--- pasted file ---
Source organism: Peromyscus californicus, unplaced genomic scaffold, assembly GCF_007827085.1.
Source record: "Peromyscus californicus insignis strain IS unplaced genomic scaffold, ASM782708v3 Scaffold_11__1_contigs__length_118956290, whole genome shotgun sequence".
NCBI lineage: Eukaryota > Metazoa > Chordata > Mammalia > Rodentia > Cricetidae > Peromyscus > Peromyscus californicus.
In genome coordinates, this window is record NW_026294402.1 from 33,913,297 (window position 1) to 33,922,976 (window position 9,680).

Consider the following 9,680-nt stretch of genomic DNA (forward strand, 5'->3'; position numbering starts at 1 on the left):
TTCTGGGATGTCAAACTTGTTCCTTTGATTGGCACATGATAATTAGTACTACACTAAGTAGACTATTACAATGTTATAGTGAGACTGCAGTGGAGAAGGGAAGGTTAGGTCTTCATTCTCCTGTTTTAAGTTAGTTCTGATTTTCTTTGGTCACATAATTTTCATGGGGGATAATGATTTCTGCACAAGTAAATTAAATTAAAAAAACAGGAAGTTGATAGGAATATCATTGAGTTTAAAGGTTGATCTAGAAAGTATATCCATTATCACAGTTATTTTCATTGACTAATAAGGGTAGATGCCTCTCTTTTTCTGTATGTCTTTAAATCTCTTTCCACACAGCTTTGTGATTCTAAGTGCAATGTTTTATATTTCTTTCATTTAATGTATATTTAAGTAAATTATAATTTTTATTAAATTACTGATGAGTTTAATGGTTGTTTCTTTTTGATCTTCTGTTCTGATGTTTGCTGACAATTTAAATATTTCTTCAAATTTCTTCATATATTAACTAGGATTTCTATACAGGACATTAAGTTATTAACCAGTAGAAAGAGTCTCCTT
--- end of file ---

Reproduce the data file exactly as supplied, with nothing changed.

Source organism: Peromyscus californicus, unplaced genomic scaffold, assembly GCF_007827085.1.
Source record: "Peromyscus californicus insignis strain IS unplaced genomic scaffold, ASM782708v3 Scaffold_11__1_contigs__length_118956290, whole genome shotgun sequence".
NCBI lineage: Eukaryota > Metazoa > Chordata > Mammalia > Rodentia > Cricetidae > Peromyscus > Peromyscus californicus.
In genome coordinates, this window is record NW_026294402.1 from 33,913,297 (window position 1) to 33,922,976 (window position 9,680).

Consider the following 9,680-nt stretch of genomic DNA (forward strand, 5'->3'; position numbering starts at 1 on the left):
TTCTGGGATGTCAAACTTGTTCCTTTGATTGGCACATGATAATTAGTACTACACTAAGTAGACTATTACAATGTTATAGTGAGACTGCAGTGGAGAAGGGAAGGTTAGGTCTTCATTCTCCTGTTTTAAGTTAGTTCTGATTTTCTTTGGTCACATAATTTTCATGGGGGATAATGATTTCTGCACAAGTAAATTAAATTAAAAAAACAGGAAGTTGATAGGAATATCATTGAGTTTAAAGGTTGATCTAGAAAGTATATCCATTATCACAGTTATTTTCATTGACTAATAAGGGTAGATGCCTCTCTTTTTCTGTATGTCTTTAAATCTCTTTCCACACAGCTTTGTGATTCTAAGTGCAATGTTTTATATTTCTTTCATTTAATGTATATTTAAGTAAATTATAATTTTTATTAAATTACTGATGAGTTTAATGGTTGTTTCTTTTTGATCTTCTGTTCTGATGTTTGCTGACAATTTAAATATTTCTTCAAATTTCTTCATATATTAACTAGGATTTCTATACAGGACATTAAGTTATTAACCAGTAGAAAGAGTCTCCTT